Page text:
Paris: French Prime Minister Manuel Valls has warned the country of more terror attacks in the days to come, saying that some 15,000 people are in the process of radicalisation in France and on police radar, while 1,400 are under investigation.
In an interview with Europe 1 radio and Itele television, Valls on Sunday said authorities prevent terror attacks on a daily basis but not every terrorist can be apprehended.
Valls said two attacks were foiled last week, and warned: "There will be new attacks, there will be [more] innocent victims."
"It is my job to tell this truth to the French people… We are a target - everyone understands this," he said.
He said the threat of attacks is "at its highest...in recent days".
"We have nearly 700 French jihadists and residents, who are currently fighting in Iraq and Syria," he said, noting that this figure included "275 women and dozens of children."
Paris was put on "maximum" alert this week after French officials said they cracked an Islamic State-affiliated "terrorist cell" that was allegedly planning to bomb the populous Paris Gare de Lyon railway station.
Police arrested three radicalised women who reportedly intended to bomb the the railway station to avenge the death of IS leader Abu Muhammed al-Adnani, reported RT news.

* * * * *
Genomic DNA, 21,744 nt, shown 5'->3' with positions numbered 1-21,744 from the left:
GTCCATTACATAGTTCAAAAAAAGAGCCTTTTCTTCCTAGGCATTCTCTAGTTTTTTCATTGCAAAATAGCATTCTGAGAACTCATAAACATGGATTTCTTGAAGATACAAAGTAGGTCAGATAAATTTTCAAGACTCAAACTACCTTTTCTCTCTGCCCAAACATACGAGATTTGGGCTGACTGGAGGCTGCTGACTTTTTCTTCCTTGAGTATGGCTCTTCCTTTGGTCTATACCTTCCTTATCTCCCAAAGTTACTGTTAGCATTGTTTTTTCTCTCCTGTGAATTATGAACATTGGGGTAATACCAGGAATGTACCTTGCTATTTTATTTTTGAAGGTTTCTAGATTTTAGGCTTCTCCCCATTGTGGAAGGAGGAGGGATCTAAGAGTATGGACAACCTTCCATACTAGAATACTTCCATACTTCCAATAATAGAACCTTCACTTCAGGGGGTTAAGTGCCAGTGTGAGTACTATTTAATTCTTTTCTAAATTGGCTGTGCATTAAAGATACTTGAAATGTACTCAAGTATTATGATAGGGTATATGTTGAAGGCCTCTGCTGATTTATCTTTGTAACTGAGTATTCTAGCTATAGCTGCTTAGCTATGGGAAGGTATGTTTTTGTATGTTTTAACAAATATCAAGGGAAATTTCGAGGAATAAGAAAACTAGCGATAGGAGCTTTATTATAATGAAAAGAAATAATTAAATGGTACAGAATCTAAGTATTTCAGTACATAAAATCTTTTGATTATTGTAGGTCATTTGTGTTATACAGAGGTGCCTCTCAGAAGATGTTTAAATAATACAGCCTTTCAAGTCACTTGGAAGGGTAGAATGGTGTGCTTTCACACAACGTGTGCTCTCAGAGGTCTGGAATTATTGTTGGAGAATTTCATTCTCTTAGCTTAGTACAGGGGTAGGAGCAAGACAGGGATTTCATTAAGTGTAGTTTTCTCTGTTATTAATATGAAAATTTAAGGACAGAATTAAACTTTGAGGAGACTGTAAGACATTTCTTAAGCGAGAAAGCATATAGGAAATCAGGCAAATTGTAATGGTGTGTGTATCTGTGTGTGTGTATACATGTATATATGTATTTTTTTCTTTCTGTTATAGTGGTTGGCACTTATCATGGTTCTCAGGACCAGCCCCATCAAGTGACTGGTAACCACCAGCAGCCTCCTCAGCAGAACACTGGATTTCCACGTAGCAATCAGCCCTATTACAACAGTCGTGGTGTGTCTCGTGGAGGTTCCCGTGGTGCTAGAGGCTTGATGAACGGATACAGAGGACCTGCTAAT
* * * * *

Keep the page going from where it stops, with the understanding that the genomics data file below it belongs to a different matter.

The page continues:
Valls slammed French President Nicholas Sarkozy's idea of putting French citizens having militant links in preventative detention for security and said such measures could inspire more attacks.
He also criticised the anti-terrorism measures Sarkozy took while he was in office.
"He is wrong about trying to wring the neck of the rule of law against the threat. His method is wrong...there would be more attacks," Valls said.
The PM also mentioned a suggestion recently made by French Justice Minister of creating "10,000 prison spaces within the next ten years" to incarcerate those accused of plotting or carrying out terror attacks.
On Saturday, French Interior Minister Bernard Cazeneuve announced that the authorities have arrested some 293 people "engaged in terrorist networks" since the beginning of the year.
France has been on high alert since January of 2015, when it was hit by a series of terrorist attacks.
The deadliest attack was in November that claimed the lives of at least 130 persons and left 368 others injured in coordinated terror strikes in Paris and Saint-Denis.
Another attack struck Nice on July 14 this year that killed at least 84 persons when a truck driven by an IS sympathiser plowed through crowds during Bastille Day celebrations. Following this the French Parliament voted to extend the country's state of emergency by six additional months after the Nice attack.